Inclusive Schools Week
This year my school celebrated National Inclusive Schools Week, but in a slightly different way. The opportunity presented itself to have our yearly Heritage Day and Inclusive Schools Week at the same time. The decision, to include Heritage Day in the mix with Inclusive Schools Week, proved to be a challenge but ultimately a good one. While we have typically used this week to promote disability awareness, the focus this year and hopefully for future years will be more on diversity and celebrating our uniqueness as a school. I am fully aware of the pitfalls of having a disability specific or focused awareness week. Even the irony of having “inclusion day” activities makes me chuckle. So, as the Special Services Chair for our PTA, I wanted to make sure that we made this week meaningful for all students.
During the course of the week, students identified and shared character traits, interests and talents, while sharing his or her own family history, thus creating “You’re Unique Week”. Students were asked to think about how they could “make their mark” in this world. Every child took home an index card to create their own “dot” (or mark), in reference to a wonderful book titled “The Dot” by Peter H. Reynolds. In this story, a teacher helps a child who struggles with perfectionism overcome her insecurity with her artwork. This young girl then goes on to inspire another student who is struggling with this insecurity as well.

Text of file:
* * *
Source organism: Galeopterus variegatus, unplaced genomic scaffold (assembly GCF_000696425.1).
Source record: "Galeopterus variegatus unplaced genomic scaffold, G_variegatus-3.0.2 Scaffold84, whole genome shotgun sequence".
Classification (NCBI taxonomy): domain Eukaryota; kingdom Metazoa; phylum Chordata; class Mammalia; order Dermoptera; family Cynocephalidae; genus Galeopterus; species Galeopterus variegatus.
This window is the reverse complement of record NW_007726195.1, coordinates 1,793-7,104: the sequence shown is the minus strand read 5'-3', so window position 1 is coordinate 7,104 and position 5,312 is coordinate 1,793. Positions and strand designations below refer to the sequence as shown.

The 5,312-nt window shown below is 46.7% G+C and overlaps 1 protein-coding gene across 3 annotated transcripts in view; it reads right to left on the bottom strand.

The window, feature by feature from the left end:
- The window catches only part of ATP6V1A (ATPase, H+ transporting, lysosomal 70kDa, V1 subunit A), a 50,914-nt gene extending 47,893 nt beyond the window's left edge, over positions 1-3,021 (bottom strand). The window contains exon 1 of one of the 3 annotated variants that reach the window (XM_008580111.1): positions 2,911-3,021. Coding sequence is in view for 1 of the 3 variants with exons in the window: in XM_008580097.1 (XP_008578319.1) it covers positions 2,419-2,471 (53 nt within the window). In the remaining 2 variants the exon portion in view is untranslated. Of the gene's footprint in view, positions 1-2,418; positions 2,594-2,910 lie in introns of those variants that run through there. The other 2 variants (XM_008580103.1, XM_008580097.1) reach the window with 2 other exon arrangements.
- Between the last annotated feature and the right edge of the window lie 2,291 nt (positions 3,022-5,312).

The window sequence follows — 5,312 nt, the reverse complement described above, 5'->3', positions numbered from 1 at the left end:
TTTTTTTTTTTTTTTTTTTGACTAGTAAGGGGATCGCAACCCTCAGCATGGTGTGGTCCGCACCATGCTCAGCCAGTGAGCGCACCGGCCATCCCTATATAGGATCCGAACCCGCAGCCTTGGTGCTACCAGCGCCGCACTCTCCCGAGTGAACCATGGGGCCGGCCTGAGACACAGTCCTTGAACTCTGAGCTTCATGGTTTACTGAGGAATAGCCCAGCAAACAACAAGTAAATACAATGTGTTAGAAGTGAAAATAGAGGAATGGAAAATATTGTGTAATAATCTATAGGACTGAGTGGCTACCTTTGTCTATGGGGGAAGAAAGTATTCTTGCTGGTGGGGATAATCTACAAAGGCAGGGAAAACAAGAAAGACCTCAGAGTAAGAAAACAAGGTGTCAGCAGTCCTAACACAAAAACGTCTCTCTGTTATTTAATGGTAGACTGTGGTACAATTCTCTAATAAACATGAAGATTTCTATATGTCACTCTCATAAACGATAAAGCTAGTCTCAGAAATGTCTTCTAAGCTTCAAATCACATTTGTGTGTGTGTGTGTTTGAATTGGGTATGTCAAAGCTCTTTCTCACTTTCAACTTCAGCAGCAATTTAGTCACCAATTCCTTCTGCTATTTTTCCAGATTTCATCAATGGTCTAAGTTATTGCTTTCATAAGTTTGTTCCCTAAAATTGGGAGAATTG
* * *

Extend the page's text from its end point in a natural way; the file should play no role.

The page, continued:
Our students honored their uniqueness by celebrating learning styles (students could take a learning style inventory to see if they were more a visual, auditory or kinesthetic learner), strengths (students brought in small object to identify with what they thought were they were good at) and heritage (students shared how far back their family history went, throwing in geography lessons with identifying countries of origin) throughout the rest of the week.
Diversity is not Political Correctness
I know that “diversity” can be a politically charged football…so I want to be perfectly clear about what I mean when I talk about diversity. We are all different. We learn differently, we all have strengths in different areas, we all come from different places, and we can all contribute in our unique way. When we understand where each of us is coming from we work better together. This kind of “diversity” should be celebrated and is the main purpose of this week.
Whether it is offensive to other people to use a particular word or phrase is an entirely different conversation. Don’t get me wrong…words matter…ultimately, the words we use display the condition of our heart. But to boil “diversity” down to simply semantics or word choice is silly.
Diversity and inclusion are about giving value to every human being, no matter our differences. In my opinion, this makes us stronger as a school, community and a country.
This post was a “re-mix” of some thoughts I shared with the staff at my school in the run-up to National Inclusive Schools Week. Catherine Batterton (Co-President of Kincaid Elementary School’s PTA) also contributed to this post. For more information about National Inclusive Schools Week visit inclusiveschools.org.
Photo Adapted From: Chris-Håvard Berge